NASA Twin Spacecraft Create Most Accurate Gravity Map Of Moon

        NASA Twin Spacecraft Create Most Accurate Gravity Map Of Moon

PR Newswire

WASHINGTON, Dec. 5, 2012

WASHINGTON, Dec. 5, 2012 /PRNewswire-USNewswire/ -- Twin NASA probes orbiting
the moon have generated the highest resolution gravity field map of any
celestial body.


The new map, created by the Gravity Recovery and Interior Laboratory (GRAIL)
mission, is allowing scientists to learn about the moon's internal structure
and composition in unprecedented detail. Data from the two washing
machine-sized spacecraft also will provide a better understanding of how Earth
and other rocky planets in the solar system formed and evolved.

The gravity field map reveals an abundance of features never before seen in
detail, such as tectonic structures, volcanic landforms, basin rings, crater
central peaks, and numerous simple, bowl-shaped craters. Data also show the
moon's gravity field is unlike that of any terrestrial planet in our solar

These are the first scientific results from the prime phase of the mission,
and they are published in three papers in the journal Science.

"What this map tells us is that more than any other celestial body we know of,
the moon wears its gravity field on its sleeve," said GRAIL principal
investigator Maria Zuber of the Massachusetts Institute of Technology in
Cambridge. "When we see a notable change in the gravity field, we can sync up
this change with surface topography features such as craters, rilles or

According to Zuber, the moon's gravity field preserves the record of impact
bombardment that characterized all terrestrial planetary bodies and reveals
evidence for fracturing of the interior extending to the deep crust and
possibly the mantle. This impact record is preserved, and now precisely
measured, on the moon.

The probes revealed the bulk density of the moon's highland crust is
substantially lower than generally assumed. This low bulk crustal density
agrees well with data obtained during the final Apollo lunar missions in early
1970s, indicating that local samples returned by astronauts are indicative of
global processes.

"With our new crustal bulk density determination, we find that the average
thickness of the moon's crust is between 21 and 27 miles (34 and 43
kilometers), which is about 6 to 12 miles (10 to 20 kilometers) thinner than
previously thought," said GRAIL co-investigator Mark Wieczorek of the Institut
de Physique du Globe de Paris. "With this crustal thickness, the bulk
composition of the moon is similar to that of Earth. This supports models
where the moon is derived from Earth materials that were ejected during a
giant impact event early in solar system history."

The map was created by the spacecraft transmitting radio signals to define
precisely the distance between them as they orbit the moon in formation. As
they fly over areas of greater and lesser gravity caused by both visible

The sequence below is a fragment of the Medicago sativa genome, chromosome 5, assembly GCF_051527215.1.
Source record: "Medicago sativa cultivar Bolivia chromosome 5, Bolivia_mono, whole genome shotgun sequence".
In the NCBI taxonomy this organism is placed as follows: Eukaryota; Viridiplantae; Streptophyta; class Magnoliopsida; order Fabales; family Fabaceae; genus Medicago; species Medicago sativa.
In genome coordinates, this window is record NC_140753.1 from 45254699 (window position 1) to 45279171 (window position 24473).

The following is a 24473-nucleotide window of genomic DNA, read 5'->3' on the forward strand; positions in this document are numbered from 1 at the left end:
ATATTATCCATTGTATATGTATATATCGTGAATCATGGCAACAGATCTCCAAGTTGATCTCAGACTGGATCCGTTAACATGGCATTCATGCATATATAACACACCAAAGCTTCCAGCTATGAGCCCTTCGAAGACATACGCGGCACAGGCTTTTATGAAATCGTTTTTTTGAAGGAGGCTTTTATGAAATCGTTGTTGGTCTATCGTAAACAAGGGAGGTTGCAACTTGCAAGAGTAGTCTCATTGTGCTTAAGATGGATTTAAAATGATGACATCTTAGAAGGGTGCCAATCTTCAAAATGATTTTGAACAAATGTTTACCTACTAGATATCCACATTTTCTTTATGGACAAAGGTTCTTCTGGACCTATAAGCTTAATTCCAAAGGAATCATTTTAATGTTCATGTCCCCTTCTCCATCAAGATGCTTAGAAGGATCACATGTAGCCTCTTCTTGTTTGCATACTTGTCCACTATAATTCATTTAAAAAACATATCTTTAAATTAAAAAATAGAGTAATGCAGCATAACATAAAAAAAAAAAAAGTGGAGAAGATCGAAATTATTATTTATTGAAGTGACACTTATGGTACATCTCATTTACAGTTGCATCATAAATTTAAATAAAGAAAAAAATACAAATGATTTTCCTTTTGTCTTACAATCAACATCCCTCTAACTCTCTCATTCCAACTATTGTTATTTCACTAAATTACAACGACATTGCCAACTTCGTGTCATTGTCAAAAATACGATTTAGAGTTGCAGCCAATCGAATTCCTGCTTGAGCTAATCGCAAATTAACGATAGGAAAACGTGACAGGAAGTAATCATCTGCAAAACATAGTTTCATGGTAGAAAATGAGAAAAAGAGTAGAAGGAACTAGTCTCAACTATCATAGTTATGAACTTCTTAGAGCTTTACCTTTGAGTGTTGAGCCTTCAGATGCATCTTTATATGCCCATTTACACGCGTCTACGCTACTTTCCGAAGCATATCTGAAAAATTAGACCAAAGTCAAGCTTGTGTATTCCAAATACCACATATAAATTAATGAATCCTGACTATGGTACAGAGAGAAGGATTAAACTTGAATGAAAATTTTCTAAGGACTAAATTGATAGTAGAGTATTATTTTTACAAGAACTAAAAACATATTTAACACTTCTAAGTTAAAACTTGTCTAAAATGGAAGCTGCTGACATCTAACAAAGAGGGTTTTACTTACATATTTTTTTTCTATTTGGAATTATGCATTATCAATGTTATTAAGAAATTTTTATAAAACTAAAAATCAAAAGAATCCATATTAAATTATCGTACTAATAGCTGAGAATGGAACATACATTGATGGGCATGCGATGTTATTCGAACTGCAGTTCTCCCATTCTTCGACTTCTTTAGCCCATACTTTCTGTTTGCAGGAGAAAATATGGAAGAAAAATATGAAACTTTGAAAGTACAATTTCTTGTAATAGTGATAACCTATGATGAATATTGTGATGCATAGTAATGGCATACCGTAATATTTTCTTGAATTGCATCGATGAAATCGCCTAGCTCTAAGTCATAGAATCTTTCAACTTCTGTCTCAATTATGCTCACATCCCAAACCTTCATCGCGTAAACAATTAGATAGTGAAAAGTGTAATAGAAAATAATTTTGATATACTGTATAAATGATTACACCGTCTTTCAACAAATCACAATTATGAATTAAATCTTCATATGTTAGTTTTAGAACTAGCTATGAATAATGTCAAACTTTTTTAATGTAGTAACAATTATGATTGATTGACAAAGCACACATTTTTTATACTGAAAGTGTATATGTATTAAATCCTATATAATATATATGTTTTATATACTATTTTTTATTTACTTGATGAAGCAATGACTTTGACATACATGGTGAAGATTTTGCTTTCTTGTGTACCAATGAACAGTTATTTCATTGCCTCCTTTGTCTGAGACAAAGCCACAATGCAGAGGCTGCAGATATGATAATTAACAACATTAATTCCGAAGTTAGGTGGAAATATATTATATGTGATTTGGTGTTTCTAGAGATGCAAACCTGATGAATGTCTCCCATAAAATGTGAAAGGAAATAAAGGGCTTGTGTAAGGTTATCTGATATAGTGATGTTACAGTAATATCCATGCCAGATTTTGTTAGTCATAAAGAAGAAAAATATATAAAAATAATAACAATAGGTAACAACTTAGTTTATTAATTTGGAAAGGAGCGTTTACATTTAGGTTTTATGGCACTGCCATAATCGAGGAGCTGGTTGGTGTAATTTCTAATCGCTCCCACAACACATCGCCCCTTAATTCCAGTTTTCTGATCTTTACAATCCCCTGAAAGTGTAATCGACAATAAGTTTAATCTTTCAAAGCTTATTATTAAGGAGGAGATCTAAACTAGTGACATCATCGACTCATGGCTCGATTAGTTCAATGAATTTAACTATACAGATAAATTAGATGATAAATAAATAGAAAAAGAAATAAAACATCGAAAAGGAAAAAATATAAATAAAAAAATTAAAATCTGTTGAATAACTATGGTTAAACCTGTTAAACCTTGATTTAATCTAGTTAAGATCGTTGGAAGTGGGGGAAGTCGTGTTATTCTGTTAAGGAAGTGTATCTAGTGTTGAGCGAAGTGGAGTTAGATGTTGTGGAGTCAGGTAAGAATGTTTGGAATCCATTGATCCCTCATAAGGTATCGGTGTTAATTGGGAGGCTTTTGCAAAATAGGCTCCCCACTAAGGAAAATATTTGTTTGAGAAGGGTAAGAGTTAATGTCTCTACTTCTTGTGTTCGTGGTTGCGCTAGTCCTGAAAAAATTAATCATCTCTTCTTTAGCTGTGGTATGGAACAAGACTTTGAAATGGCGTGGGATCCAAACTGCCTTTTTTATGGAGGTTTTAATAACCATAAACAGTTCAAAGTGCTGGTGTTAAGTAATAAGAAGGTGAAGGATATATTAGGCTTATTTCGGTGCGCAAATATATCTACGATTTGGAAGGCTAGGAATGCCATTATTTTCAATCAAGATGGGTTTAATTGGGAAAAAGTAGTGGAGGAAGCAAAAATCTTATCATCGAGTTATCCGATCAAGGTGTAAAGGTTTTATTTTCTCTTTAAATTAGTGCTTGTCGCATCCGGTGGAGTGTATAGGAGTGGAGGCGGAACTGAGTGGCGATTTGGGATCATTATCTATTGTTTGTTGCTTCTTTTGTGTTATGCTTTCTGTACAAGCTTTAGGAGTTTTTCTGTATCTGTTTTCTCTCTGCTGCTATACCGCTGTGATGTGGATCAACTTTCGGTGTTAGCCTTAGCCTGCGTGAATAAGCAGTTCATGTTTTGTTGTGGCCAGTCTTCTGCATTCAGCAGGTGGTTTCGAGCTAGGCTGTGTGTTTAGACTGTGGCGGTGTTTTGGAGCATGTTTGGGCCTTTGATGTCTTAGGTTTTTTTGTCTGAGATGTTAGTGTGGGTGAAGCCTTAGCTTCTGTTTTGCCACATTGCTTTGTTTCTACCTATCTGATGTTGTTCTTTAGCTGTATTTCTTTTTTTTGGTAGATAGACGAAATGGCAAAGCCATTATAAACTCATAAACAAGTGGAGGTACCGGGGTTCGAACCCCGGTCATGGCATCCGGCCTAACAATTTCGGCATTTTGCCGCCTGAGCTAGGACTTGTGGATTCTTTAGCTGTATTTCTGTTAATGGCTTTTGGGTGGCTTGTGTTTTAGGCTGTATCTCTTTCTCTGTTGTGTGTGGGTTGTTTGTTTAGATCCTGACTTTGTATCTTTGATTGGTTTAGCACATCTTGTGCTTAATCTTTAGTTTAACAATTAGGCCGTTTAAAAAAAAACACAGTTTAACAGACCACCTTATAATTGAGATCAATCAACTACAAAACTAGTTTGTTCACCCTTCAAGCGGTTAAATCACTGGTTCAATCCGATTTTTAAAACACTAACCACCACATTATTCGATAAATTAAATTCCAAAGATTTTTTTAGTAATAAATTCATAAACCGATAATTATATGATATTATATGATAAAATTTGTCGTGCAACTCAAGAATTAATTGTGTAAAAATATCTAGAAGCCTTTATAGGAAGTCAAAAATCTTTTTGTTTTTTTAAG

features, such as mountains and craters, and masses hidden beneath the lunar
surface, the distance between the two spacecraft will change slightly.

"We used gradients of the gravity field in order to highlight smaller and
narrower structures than could be seen in previous datasets," said Jeff
Andrews-Hanna,a GRAIL guest scientist with the Colorado School of Mines in
Golden. "This data revealed a population of long, linear, gravity anomalies,
with lengths of hundreds of kilometers, crisscrossing the surface. These
linear gravity anomalies indicate the presence of dikes, or long, thin,
vertical bodies of solidified magma in the subsurface. The dikes are among the
oldest features on the moon, and understanding them will tell us about its
early history."

While results from the primary science mission are just beginning to be
released, the collection of gravity science by the lunar twins continues.
GRAIL's extended mission science phase began Aug. 30 and will conclude Dec.
17. As the end of mission nears, the spacecraft will operate at lower orbital
altitudes above the moon.

When launched in September 2011, the probes were named GRAIL A and B. They
were renamed Ebb and Flow in January by elementary students in Bozeman, Mont.,
in a nationwide contest. Ebb and Flow were placed in a near-polar,
near-circular orbit at an altitude of approximately 34 miles (55 kilometers)
on Dec. 31, 2011, and Jan. 1, 2012.

NASA's Jet Propulsion Laboratory in Pasadena, Calif., manages the mission for
NASA's Science Mission Directorate in Washington. GRAIL is part of the
Discovery Program managed at NASA's Marshall Space Flight Center in
Huntsville, Ala. Lockheed Martin Space Systems of Denver built the spacecraft.

To view the lunar gravity map, visit:

For more information about the mission, visit:


Contact: Dwayne Brown, Headquarters, Washington, +1-202-358-1726,; D.C. Agle, Jet Propulsion Laboratory, Pasadena,
Calif., +1-818-393-9011,; Sarah McDonnell, Massachusetts
Institute of Technology, Cambridge, +1-617-253-8923,
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